I mentioned last time that I’d seen MATLAB before, many years ago. Oddly, that was not the only encounter with an old friend I had this week. The other one was more surprising, because it was a friend I knew from civilian life, not one of my previous times as a student.
For reasons discussed earlier, I ended up in the online section of the AST 110 laboratory course. This means that the actual curriculum of the course is very different – there isn’t, for instance, any direct exploration of optics, because the students can’t be expected to have optics labs at home. The observation project still applies, so those who live too far from campus to visit the observatory have to make some other arrangement (the university helpfully provides a list of people around the state who have telescopes and are willing to help remote students with their obs projects), but apart from that, things are different in online-land.
The most significant difference: Instead of futzing around in the optics lab in Bennett Hall and/or visiting the planetarium during lab hours, the online students have to do simulated observations using a piece of astronomical software. And, weirdly, it’s a piece of astronomical software I’ve used before.
It’s called Starry Night, and it’s hugely cool. With it, one can simulate the view of the sky from anywhere in the world, at any time of day, on any day within a ridiculously wide range of years (4713 BC to AD 9999, according to the website). In fact, one can simulate the view from places other than anywhere in the world. Which is where I know it from, so to speak.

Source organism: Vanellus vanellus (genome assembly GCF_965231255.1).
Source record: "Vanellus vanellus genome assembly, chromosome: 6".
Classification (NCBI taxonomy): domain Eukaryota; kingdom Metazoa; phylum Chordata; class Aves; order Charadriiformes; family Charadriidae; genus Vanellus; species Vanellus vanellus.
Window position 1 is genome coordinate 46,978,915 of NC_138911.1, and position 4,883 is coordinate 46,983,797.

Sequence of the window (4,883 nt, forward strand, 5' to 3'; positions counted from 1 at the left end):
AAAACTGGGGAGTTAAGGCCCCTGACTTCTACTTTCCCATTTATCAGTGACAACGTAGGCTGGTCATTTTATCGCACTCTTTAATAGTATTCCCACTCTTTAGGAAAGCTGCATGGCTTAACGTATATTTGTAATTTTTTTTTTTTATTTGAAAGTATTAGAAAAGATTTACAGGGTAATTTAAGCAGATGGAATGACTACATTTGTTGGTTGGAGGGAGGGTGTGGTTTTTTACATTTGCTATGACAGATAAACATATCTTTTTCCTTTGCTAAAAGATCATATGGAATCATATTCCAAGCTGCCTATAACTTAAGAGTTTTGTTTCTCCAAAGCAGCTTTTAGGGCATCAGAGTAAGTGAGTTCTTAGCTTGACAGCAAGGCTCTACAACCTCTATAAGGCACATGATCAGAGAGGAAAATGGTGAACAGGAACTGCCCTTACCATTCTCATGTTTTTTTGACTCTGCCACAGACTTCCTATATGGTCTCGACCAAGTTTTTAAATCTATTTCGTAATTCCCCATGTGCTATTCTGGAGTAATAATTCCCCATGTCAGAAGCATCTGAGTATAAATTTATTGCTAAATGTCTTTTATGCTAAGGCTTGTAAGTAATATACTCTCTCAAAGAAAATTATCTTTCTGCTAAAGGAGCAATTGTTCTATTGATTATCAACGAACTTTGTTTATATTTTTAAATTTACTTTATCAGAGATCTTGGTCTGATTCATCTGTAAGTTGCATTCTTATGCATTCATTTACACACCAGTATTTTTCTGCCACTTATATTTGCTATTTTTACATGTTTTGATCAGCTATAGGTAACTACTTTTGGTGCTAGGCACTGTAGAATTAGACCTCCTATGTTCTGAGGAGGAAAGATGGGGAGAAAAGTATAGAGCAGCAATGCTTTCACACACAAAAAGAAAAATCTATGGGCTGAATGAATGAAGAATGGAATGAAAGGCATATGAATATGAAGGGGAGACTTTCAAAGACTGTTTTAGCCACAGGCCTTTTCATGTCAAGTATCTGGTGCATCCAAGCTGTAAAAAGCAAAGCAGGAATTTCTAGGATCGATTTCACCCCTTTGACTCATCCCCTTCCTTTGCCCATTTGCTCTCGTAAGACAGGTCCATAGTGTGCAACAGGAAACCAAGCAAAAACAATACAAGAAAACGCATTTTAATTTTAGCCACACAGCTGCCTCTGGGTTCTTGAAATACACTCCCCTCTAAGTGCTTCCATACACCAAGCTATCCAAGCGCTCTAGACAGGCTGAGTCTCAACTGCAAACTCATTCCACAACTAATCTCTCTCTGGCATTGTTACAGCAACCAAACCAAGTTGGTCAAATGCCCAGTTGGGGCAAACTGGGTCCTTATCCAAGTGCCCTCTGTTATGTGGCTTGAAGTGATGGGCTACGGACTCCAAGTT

See, a few years ago I was working on a story that was set on a (perhaps improbably) terraformed Titan, the largest moon of Saturn, and I wanted to know what the night sky would’ve looked like from there on a particular evening in the early 25th century. On the face of it, that’s perhaps not information the average citizen could reasonably expect to have available. Nor would it have been a big deal if I’d just made it up – this was a story set on a terraformed Titan in the early 25th century, after all, so it’s not like scientific realism was a high priority – but for some reason it annoyed me a bit, and I grumbled about it in the online chat room where most of the brainstorming and collaborating got done.
“Oh,” said my friend Phil, “you need Starry Night, then.”
I tracked it down, and indeed it did do exactly what I wanted. This was deeply gratifying. We even used a screencap as the backdrop for an illustration connected with the piece that Phil drew.
Fast-forward, oh, ten years or thereabouts, and there I am downloading a much newer version of Starry Night for an online astronomy lab course. The interface has changed quite a bit from the old days, but the visuals are familiar.
I do still want to get to the planetarium, though. The display is bigger.